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Judicial Impartiality, Campaign Contributions, and Recusals: Results from a National Survey

Authors

  • James L. Gibson,

  • Gregory A. Caldeira


  • The survey on which this article is based was made possible by a grant from TESS: Time-Sharing Experiments for the Social Sciences (TESS-730, 2009-2010, “Rescuing Judicial Legitimacy through Recusal? A West Virginia Experiment”), to whom we are much indebted. The experiment reported here was originally fielded in West Virginia with the support of the Law and Social Sciences Program of the National Science Foundation (SES 0915106). Any opinions, findings, and conclusions or recommendations expressed in this article are those of the authors and do not necessarily reflect the views of the National Science Foundation. We also acknowledge with great appreciation the guidance of Chris Bonneau, Michael Nelson, and Bert Kritzer on the data on state judicial selection systems we employ in the article. This article is a revised version of a paper delivered at the Fifth Annual Conference on Empirical Legal Studies, November 5–6, 2010, Yale Law School, and at the Fourth Annual CESS NYU Experimental Political Science Conference, New York University, March 4–5, 2011. We also appreciate the research assistance and comments of Jesse Atencio and Jennifer Carter on this analysis.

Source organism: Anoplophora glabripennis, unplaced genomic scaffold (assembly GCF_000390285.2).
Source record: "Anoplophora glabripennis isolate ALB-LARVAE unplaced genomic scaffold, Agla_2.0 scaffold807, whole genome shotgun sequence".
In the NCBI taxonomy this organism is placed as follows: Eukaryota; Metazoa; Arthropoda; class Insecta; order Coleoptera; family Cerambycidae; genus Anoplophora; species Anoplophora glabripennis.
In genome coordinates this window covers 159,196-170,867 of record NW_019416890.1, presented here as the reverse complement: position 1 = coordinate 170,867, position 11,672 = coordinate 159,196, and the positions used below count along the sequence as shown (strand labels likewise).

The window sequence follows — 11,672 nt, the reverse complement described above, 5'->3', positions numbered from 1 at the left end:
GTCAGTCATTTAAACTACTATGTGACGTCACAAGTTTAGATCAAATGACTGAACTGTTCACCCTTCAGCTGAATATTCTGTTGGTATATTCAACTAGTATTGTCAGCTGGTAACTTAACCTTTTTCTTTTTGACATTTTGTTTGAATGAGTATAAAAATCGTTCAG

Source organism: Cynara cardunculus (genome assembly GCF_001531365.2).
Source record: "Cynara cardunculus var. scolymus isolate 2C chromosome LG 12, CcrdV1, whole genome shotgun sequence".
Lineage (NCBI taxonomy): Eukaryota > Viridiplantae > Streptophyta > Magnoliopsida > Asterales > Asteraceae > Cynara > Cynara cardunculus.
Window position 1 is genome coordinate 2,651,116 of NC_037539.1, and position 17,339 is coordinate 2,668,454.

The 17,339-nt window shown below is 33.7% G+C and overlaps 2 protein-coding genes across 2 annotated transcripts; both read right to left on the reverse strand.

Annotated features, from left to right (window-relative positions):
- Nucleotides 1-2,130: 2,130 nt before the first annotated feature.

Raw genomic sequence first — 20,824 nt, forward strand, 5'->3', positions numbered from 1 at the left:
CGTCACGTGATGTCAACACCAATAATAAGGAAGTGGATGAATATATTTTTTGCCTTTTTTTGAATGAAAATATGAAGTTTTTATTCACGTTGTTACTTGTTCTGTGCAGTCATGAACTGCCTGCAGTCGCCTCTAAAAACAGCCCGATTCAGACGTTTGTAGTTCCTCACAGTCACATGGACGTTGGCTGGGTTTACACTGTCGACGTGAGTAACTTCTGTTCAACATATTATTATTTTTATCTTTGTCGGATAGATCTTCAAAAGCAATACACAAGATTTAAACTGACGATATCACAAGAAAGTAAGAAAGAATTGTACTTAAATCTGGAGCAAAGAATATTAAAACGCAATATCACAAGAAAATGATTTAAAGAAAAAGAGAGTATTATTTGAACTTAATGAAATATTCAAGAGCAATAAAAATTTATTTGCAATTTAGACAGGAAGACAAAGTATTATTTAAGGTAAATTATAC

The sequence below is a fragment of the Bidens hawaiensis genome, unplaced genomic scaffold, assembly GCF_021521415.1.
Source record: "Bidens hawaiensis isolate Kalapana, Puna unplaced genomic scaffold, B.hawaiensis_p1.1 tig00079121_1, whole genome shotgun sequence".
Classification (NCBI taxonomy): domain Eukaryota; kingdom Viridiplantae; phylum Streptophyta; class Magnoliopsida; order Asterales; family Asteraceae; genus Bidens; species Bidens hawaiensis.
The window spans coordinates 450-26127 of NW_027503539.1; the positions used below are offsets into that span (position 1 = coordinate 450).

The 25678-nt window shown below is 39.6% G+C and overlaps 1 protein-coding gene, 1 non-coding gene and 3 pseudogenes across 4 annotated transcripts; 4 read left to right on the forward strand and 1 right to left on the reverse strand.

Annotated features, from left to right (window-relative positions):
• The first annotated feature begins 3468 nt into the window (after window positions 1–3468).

Address correspondence to James L. Gibson, email: jgibson@wustl.edu.

Abstract

Legal scholars have of late become quite worried about how citizens form their impressions of the fairness of courts. This concern reflects the changing environments of courts, especially elected state courts, and what might generally be termed the politicization of the judiciary. The purpose of this article is to assess the effectiveness of judicial recusals at rehabilitating a court/judge tainted by perceived conflicts of interest associated with campaign activities by litigants. Based on an experimental design embedded in a nationally representative sample, our data first confirm that direct campaign contributions undermine perceptions of fairness; but, unexpectedly, so, too, does independent support for the candidate. Most important, recusal does indeed restore some perceived fairness; unfortunately, the repair to public perceptions is not to the level enjoyed when no conflict of interest exists. In a post-Citizens United world, these findings therefore point to significant threats to the legitimacy of elected state courts.

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